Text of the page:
The Chilean government said Sunday it is willing to negotiate “better access to the sea" for Bolivia, but will discuss the issue of Bolivia’s sovereignty over it.
The statement was made Sunday by Chilean Foreign Minister Heraldo Muñoz, who said that “discussing sovereignty again would get into the mindset of the 19th century and discuss everything that was settled by the Treaty and we also have to consider the losses Bolivia had with all its neighbors and I think that is irrelevant to a relationship of mutual respect and mutual benefit."
He stressed that Chile "has always been willing to improve Bolivia's access to the sea," adding that Bolivia “already has access to the Pacific beyond what was proposed in the 1904 Treaty,” due to special terms granted to Bolivia by Chile, such as the concession of nearly four hectares in Arica for the Sica Sica-Arica pipeline.
For the Chilean foreign minister, it would be appropriate to discuss how to improve these concessions and access, and find "imaginative" solutions that do not deal with handing over to Bolivia the sovereignty of Chilean land.
Bolivian President Evo Morales has continued to call for "fair and sovereign access to the sea" in the maritime dispute.
Munoz's statements come two and a half weeks after the International Court of Justice in The Hague ruled that it would hear Bolivia's claim demanding access to the Pacific Ocean.
Bolivia brought its claim against Chile to the ICJ in 2013, based on almost a century’s worth of diplomatic and historical documents in which Santiago committed to resolve the issue of Bolivia's access to the sea. The coastal territory was taken from Bolivia in The War of the Pacific (1879-1883) between the two countries, and Peru.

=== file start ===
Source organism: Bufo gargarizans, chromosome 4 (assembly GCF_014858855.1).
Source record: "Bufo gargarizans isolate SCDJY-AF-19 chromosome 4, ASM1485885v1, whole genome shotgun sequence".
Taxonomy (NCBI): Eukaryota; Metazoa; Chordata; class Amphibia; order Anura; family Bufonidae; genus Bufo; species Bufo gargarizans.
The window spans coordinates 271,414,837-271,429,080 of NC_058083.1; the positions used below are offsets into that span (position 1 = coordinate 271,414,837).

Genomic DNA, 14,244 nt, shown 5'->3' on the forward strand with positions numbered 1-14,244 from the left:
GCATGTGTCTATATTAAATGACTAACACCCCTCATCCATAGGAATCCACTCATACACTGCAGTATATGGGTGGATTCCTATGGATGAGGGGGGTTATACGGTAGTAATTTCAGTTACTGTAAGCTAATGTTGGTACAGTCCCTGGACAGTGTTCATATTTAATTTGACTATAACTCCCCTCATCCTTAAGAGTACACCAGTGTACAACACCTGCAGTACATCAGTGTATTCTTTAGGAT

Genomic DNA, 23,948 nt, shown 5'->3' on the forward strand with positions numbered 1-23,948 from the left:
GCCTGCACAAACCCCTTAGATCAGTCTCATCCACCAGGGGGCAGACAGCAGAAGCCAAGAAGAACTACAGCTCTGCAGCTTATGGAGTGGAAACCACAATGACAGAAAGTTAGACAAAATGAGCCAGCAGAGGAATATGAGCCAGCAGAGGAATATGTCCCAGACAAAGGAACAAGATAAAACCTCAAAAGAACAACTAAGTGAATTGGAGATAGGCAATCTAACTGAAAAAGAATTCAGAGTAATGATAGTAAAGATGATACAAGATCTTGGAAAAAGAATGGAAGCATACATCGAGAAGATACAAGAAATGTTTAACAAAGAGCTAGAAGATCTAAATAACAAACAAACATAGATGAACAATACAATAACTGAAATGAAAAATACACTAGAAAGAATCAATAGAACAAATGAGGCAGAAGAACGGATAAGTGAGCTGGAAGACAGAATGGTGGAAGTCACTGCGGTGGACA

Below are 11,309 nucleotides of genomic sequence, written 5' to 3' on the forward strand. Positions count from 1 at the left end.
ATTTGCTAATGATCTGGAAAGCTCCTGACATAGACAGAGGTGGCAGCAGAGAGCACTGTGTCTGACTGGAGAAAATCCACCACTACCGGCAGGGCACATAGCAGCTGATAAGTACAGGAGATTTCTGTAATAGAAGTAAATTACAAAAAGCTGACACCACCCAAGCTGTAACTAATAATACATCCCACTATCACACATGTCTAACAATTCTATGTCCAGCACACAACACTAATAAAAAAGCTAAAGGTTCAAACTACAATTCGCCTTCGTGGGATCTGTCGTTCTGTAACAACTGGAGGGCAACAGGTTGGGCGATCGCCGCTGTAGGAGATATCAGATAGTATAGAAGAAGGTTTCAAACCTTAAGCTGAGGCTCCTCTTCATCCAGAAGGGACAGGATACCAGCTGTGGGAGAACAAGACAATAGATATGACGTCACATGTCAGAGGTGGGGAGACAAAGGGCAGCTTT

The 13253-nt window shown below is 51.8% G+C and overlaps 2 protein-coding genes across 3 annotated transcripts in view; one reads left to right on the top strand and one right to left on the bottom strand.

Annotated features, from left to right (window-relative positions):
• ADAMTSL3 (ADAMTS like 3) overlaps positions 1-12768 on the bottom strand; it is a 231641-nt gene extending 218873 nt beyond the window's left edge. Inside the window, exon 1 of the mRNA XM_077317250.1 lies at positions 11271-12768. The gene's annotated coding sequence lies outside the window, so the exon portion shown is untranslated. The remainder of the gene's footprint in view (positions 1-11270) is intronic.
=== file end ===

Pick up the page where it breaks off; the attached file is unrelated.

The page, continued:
Despite the court ruling that it would hear Bolivia's claim, and calls by Morales for dialogue between Chile and Bolivia, the Chilean foreign minister insisted Sunday that this could not be achieved, because the lawsuit brought before the International Court of Justice in The Hague has separated the two countries and eliminated the "sympathy" that existed.
In late September, Morales, told the 70th General Assembly of the United National Organization (UNGA) that "sooner or later" his country would peacefully return to the sea, with the support of the world and in dialogue with Chile.
Since 2013, Bolivia has defended its sovereign right to the sea in the International Court of Justice to force Chile to negotiate the request in good faith. Bolivia presented its case before the court, but Chile did not present a counter argument. Instead, it chose to challenge the jurisdiction of the cour over the issue.
As a result, Bolivia's claim was suspended awaiting oral arguments, which were made in May. There, Chile said the court had no jurisdiction over the boundaries of both nations, because they were fixed in the 1904 Treaty, prior to the Bogota Pact, and therefor it has no jurisdiction in cases decided before 1948.
The problem between Bolivia and Chile emerged after a war that took place between 1879 and 1883. Bolivia lost 400 kilometers of Pacific coastline and 120,000 kilometers of land. Since then, it has claimed its right to recover the sovereignty of this territory.
Below is our in-depth reporting from Bolivia's presentation at The Hague earlier this year.